MTV Arabia. No, really.

http://business.timesonline.co.uk/tol/business/industry_sectors/media/article2879606.ece

“We will respect our audience’s culture and upbringing without diluting the essence of MTV,” Bhavneet Singh, managing director of emerging markets, MTV Networks International, says. “Everything will be tasteful. What is acceptable in Egypt might not be so in Jedda.”

There are more than 50 music channels in the region. MTV will attempt to wrest dominance from Rotana, owned by Prince Alwaleed, the Saudi businessman, which also operates the Middle East’s largest record label and has exclusive contracts with most top-selling artists.

The rewards could be great for Viacom because two thirds of the Arab world is younger than 30 and they are hungry for cutting-edge music, especially hip-hop.

Bolding mine.

MTV favourites such as Pimp My Ride and the practical joke show Punk’d will be amended for Arab audiences, but the scatological South Park would be too controversial, Mr Singh concedes. Culturally sensitive editors will make cuts to contentious Western videos, although local artists will account for 40 per cent of the music aired.

Pimp My Ride and Punk’d are favorites? The only show on MTV I ever watch is Made. Of course, I’m not their target audience. I wonder if they’ll show the execrable My Super Sweet 16.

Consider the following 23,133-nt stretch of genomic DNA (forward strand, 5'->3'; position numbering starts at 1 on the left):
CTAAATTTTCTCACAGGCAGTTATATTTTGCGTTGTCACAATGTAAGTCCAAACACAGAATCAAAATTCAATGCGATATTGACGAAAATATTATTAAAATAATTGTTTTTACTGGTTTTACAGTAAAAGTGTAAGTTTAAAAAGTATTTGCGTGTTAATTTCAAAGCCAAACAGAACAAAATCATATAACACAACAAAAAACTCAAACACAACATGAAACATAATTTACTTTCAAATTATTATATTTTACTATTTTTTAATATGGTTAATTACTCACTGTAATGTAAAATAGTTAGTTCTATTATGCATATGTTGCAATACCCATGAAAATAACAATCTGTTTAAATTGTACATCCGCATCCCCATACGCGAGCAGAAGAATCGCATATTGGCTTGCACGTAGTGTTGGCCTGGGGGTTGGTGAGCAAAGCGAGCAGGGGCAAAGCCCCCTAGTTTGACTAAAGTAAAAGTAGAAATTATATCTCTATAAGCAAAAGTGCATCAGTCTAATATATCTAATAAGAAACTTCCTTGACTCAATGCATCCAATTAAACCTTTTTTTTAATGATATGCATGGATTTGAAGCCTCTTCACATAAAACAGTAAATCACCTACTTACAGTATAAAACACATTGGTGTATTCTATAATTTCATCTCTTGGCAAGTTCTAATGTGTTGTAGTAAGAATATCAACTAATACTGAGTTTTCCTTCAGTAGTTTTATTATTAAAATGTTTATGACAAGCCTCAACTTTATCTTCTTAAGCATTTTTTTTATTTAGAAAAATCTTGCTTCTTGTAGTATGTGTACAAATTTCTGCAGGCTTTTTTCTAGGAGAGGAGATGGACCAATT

But isn’t MTV a symbol of American cultural imperialism for an audience still angered by the invasion of Iraq? “We asked our focus group where they thought MTV came from,” Mr Singh says. “The most popular answers were Europe and India. It is not perceived as an American brand.”

Ironically, MTV Arabia reflects the pioneering spirit of the network at its inception 26 years ago, before the flagship channel became a vehicle for dating shows and cliché-ridden R&B videos. Mr Singh says: “We want to break the stereotypical image of Middle East youth. I want to take the best new rappers from a basement in Egypt and put them on the first MTV Arabia international awards show, shown across all our outlets.” But the MTV mission remains the same, whether you are in Damascus or Darlington. Mr Singh says: “If I can find a kid on the corner in a small Middle East city who says: ‘I love my MTV’, then my job is done.”

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Filed under arab, arabian, arabic, movies and shows

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